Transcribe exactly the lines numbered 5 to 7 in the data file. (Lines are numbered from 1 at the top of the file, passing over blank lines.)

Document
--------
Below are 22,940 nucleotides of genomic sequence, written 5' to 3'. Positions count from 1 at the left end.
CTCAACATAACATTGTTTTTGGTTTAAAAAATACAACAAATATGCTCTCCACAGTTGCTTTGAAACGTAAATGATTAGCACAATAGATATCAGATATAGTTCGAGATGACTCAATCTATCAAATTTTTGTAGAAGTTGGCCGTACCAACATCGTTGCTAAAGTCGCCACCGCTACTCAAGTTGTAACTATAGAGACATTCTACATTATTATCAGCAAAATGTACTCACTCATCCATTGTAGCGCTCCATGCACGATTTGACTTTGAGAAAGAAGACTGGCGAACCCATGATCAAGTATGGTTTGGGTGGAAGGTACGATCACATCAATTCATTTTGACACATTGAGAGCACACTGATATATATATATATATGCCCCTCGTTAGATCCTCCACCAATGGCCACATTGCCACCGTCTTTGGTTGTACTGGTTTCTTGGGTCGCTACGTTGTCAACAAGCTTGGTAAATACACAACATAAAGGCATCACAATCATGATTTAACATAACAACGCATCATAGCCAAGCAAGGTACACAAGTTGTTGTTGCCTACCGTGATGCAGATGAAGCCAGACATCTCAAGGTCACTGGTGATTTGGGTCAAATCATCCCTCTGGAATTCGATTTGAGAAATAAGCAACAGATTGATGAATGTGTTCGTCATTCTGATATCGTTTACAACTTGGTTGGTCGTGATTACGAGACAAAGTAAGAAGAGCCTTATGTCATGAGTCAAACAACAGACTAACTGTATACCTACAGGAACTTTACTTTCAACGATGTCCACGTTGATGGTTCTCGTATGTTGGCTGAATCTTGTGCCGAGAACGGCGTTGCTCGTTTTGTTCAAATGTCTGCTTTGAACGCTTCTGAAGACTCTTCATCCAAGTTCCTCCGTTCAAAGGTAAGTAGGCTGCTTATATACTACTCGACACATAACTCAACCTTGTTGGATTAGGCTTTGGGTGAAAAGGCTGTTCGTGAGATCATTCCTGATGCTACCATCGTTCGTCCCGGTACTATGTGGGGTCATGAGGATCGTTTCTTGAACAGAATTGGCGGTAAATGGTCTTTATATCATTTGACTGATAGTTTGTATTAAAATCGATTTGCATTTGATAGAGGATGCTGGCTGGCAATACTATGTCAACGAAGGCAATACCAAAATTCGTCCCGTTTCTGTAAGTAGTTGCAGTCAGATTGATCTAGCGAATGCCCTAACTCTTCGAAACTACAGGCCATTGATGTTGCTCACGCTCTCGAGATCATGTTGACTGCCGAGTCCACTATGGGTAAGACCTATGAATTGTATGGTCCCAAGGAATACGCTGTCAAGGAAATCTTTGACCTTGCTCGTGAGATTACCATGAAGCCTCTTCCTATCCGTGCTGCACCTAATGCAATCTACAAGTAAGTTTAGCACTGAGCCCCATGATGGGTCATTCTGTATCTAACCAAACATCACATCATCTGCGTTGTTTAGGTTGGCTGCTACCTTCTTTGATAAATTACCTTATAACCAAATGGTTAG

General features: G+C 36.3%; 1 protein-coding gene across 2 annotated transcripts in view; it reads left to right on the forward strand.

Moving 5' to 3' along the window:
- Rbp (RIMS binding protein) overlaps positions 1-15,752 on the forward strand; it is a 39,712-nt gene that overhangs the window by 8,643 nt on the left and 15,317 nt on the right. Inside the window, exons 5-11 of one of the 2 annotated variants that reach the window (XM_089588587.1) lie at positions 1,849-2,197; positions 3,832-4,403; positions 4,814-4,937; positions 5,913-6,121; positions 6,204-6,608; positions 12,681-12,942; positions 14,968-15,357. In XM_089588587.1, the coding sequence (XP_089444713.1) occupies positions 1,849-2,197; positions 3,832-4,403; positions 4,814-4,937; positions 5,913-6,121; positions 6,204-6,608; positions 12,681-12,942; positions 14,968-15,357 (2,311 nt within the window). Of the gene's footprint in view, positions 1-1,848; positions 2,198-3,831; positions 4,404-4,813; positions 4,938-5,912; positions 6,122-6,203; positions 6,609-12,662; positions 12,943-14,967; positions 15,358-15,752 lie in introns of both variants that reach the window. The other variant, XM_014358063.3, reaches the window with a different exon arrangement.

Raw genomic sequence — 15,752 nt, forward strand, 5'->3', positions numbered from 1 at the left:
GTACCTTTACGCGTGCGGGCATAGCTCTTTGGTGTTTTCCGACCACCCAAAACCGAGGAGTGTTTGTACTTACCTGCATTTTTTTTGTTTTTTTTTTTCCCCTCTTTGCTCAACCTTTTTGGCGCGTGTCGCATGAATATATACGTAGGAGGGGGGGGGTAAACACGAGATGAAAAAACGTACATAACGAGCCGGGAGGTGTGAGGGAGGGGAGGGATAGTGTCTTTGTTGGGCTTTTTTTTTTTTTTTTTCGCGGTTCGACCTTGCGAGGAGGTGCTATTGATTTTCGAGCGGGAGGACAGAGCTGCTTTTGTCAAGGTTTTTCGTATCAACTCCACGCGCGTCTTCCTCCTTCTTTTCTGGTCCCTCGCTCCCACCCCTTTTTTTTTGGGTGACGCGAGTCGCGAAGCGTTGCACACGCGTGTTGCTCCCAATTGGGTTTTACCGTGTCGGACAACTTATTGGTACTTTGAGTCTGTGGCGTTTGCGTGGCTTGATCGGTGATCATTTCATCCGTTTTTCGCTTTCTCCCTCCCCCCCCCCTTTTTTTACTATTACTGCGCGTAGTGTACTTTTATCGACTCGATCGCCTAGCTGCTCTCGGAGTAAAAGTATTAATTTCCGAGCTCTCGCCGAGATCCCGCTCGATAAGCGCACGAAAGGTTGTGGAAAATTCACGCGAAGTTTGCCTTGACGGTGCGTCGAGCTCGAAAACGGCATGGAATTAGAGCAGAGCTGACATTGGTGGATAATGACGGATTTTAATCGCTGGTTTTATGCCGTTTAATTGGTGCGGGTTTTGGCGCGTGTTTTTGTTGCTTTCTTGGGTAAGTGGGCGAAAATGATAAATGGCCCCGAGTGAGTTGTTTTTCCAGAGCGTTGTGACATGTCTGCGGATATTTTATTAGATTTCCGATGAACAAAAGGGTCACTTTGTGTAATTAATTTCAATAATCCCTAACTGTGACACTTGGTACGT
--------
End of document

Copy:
- Rbp (RIMS binding protein) overlaps positions 1-15,752 on the forward strand; it is a 39,712-nt gene that overhangs the window by 8,643 nt on the left and 15,317 nt on the right. Inside the window, exons 5-11 of one of the 2 annotated variants that reach the window (XM_089588587.1) lie at positions 1,849-2,197; positions 3,832-4,403; positions 4,814-4,937; positions 5,913-6,121; positions 6,204-6,608; positions 12,681-12,942; positions 14,968-15,357. In XM_089588587.1, the coding sequence (XP_089444713.1) occupies positions 1,849-2,197; positions 3,832-4,403; positions 4,814-4,937; positions 5,913-6,121; positions 6,204-6,608; positions 12,681-12,942; positions 14,968-15,357 (2,311 nt within the window). Of the gene's footprint in view, positions 1-1,848; positions 2,198-3,831; positions 4,404-4,813; positions 4,938-5,912; positions 6,122-6,203; positions 6,609-12,662; positions 12,943-14,967; positions 15,358-15,752 lie in introns of both variants that reach the window. The other variant, XM_014358063.3, reaches the window with a different exon arrangement.

Raw genomic sequence — 15,752 nt, forward strand, 5'->3', positions numbered from 1 at the left:
GTACCTTTACGCGTGCGGGCATAGCTCTTTGGTGTTTTCCGACCACCCAAAACCGAGGAGTGTTTGTACTTACCTGCATTTTTTTTGTTTTTTTTTTTCCCCTCTTTGCTCAACCTTTTTGGCGCGTGTCGCATGAATATATACGTAGGAGGGGGGGGGTAAACACGAGATGAAAAAACGTACATAACGAGCCGGGAGGTGTGAGGGAGGGGAGGGATAGTGTCTTTGTTGGGCTTTTTTTTTTTTTTTTTCGCGGTTCGACCTTGCGAGGAGGTGCTATTGATTTTCGAGCGGGAGGACAGAGCTGCTTTTGTCAAGGTTTTTCGTATCAACTCCACGCGCGTCTTCCTCCTTCTTTTCTGGTCCCTCGCTCCCACCCCTTTTTTTTTGGGTGACGCGAGTCGCGAAGCGTTGCACACGCGTGTTGCTCCCAATTGGGTTTTACCGTGTCGGACAACTTATTGGTACTTTGAGTCTGTGGCGTTTGCGTGGCTTGATCGGTGATCATTTCATCCGTTTTTCGCTTTCTCCCTCCCCCCCCCCTTTTTTTACTATTACTGCGCGTAGTGTACTTTTATCGACTCGATCGCCTAGCTGCTCTCGGAGTAAAAGTATTAATTTCCGAGCTCTCGCCGAGATCCCGCTCGATAAGCGCACGAAAGGTTGTGGAAAATTCACGCGAAGTTTGCCTTGACGGTGCGTCGAGCTCGAAAACGGCATGGAATTAGAGCAGAGCTGACATTGGTGGATAATGACGGATTTTAATCGCTGGTTTTATGCCGTTTAATTGGTGCGGGTTTTGGCGCGTGTTTTTGTTGCTTTCTTGGGTAAGTGGGCGAAAATGATAAATGGCCCCGAGTGAGTTGTTTTTCCAGAGCGTTGTGACATGTCTGCGGATATTTTATTAGATTTCCGATGAACAAAAGGGTCACTTTGTGTAATTAATTTCAATAATCCCTAACTGTGACACTTGGTACGT